Toronto making all-out bid to host centennial Olympics in 1996

Just because the modern Olympics began in Athens in 1896 doesn't mean that city should necessarily expect to get the Olympics 100 years later. That's the theme song in Toronto, which intends to push hard to secure the '96 games and is counting on Olympic officials to be open minded. ``If it wasn't for the 100th anniversary, Toronto would win easily,'' said a confident-sounding Paul F. Henderson, chairman of the Toronto Ontario Olympic Council, during remarks here at the 10th Pan American Games.

Henderson, who was in town to lend credibility and visibility to Toronto's efforts, said his group is not blind to the sentiment that favors Athens. It trusts Olympic officials not to let emotion override reason.

``We believe the International Olympic Committee [IOC] members are very intelligent human beings and they will make the decision on what is in the best interest of the Olympic movement,'' he said.

The decision won't be made until September 1990.

Thus far, Toronto and Belgrade have been the only two cities bold enough to officially throw their hats in the ring. Athens' entry is considered a mere formality, and that has the effect of discouraging others from joining in.

Mounting a serious bid, after all, is a costly and time-consuming proposition. About 40 Canadian corporations have contributed more than $5 million to the Toronto effort, which is focusing on one-to-one lobbying of 94 IOC members.

The objective is to give each of these individuals a firsthand opportunity to see what Toronto presents. They'll get free trips and be entertained royally, a system that has been criticized as an extravagance, but a fact of life the Canadian group is prepared for.

A key selling point is the closeness of the proposed facilities. ``Because of the configuration of our city, we would have the most compact games ever held, at least in recent years,'' says Henderson, an Olympic yachtsman in 1964 and '68 and coach in '72.

Most sports would be held within about 15 miles of each other. The few exceptions, such as wrestling in Kitchener (70 miles away) and modern pentathlon in London (118 miles), wouldn't be unusual for this sort of competition. Even the just-completed Pan Am Games, for example, had a cycling road race 60 miles south of Indianapolis and yachting on Lake Michigan 150 miles north of here.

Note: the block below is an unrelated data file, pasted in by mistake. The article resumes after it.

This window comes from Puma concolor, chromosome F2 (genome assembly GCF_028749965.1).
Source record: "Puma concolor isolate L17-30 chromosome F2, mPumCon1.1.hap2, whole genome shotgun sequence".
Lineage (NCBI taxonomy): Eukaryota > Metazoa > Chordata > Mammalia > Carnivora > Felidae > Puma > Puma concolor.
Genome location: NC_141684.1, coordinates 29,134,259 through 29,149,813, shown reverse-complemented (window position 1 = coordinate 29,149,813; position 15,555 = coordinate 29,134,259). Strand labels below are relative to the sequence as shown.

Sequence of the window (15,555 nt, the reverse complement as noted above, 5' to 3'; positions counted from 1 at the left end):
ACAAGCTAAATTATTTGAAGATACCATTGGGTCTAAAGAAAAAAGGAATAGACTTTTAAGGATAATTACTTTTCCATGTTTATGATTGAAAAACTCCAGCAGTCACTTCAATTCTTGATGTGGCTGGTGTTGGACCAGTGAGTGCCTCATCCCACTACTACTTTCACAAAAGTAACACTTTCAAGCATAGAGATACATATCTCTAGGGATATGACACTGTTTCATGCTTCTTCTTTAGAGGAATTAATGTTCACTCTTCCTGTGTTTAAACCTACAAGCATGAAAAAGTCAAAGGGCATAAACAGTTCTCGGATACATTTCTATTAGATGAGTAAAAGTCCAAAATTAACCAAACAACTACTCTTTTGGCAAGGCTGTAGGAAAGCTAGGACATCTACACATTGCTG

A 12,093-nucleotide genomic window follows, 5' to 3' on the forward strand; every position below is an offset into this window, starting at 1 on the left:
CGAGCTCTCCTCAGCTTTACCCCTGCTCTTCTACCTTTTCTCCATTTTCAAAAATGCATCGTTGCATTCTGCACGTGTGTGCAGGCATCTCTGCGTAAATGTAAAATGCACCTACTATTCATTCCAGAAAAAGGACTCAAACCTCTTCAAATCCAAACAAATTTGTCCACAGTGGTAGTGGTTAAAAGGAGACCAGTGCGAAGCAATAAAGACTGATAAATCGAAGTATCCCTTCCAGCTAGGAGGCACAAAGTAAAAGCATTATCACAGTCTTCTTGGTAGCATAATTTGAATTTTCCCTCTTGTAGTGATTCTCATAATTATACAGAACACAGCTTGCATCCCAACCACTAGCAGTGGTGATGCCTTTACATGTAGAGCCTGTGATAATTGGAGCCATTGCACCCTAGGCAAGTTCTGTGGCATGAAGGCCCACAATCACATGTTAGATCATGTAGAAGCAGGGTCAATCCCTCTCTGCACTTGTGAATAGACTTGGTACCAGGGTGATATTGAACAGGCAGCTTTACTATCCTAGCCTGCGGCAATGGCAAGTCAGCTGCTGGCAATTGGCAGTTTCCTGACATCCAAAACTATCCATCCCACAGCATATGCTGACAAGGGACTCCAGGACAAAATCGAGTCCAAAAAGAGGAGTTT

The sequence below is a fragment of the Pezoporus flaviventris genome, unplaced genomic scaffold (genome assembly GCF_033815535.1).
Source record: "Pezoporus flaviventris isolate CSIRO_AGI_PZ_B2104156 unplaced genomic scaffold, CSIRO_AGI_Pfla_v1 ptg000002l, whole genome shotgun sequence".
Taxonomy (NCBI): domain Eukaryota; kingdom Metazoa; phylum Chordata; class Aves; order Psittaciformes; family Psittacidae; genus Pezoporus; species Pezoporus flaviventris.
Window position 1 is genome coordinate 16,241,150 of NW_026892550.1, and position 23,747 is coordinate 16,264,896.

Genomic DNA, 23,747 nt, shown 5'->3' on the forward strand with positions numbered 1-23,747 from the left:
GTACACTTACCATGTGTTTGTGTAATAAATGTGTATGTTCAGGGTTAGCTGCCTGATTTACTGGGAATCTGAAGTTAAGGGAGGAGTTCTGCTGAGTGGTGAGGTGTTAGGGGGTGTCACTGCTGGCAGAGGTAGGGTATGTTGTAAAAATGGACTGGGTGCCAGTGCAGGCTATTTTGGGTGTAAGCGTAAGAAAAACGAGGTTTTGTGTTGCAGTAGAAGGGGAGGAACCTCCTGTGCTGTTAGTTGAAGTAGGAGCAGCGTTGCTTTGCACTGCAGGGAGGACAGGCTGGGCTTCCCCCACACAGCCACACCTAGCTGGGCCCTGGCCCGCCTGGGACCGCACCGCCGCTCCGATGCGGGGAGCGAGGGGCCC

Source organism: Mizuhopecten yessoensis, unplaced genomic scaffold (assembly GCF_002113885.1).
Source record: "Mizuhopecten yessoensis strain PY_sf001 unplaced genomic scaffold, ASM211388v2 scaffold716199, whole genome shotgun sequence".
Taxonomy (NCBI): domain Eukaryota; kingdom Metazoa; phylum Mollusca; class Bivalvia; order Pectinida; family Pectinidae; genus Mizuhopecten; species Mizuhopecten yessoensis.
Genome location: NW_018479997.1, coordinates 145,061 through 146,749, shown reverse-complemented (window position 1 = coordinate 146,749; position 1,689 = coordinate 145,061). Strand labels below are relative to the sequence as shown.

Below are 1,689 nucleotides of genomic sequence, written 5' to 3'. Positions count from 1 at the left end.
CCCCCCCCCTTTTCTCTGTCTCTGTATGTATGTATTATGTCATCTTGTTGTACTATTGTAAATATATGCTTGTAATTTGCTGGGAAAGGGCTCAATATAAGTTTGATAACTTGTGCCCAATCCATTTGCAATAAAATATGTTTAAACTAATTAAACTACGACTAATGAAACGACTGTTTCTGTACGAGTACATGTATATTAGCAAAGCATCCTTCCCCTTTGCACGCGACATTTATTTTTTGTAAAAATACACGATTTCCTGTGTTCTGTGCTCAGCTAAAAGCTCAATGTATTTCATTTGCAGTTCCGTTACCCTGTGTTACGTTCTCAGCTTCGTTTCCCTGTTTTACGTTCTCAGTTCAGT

Basically all the needed facilities in Toronto are either built, under construction, or in the proposal stage. About the only structure missing from the master plan is a cycling velodrome, which presents problems for many would-be Olympic hosts.

The jewel of the games would most likely be the Sky Dome, a multipurpose stadium now under construction and featuring the world's largest retractable roof. It is due to be completed in 1989.

With an adjustable seating configuration of 30,000 to 70,000, the eventual home of major league baseball's Toronto Blue Jays can house a variety of events including soccer, baseball, tennis, volleyball, basketball, and the opening and closing ceremonies.

And just about a mile down the road is Exhibition Stadium, where the track and field competition and some other events would be held. Some 40,000 temporary seats would be added to this stadium for the duration of the games, bringing its capacity to between 90,000 and 100,000.

Besides being a very clean, attractive, and cosmopolitan city, Toronto has one of the finest subway systems in North America. It is also ideally situated to attract Canadian and American spectators and allow for extensive live TV coverage in North America.

One cloud may be the memory of the financial problems besetting Montreal when it held the '76 games.

Calgary, of course, could help erase memories of that experience during next February's Winter Olympics. The summer games, however, are larger, and so the Toronto group has tried to learn from what Montreal did. A 500-page report indicates that those games were well conceived, and in fact a pacesetter in terms of coin and stamp sales and corporate sponsorships. Where things fell apart was in containing capital costs.

``If we can keep the costs under control like Los Angeles, we should be in super shape,'' says Henderson.

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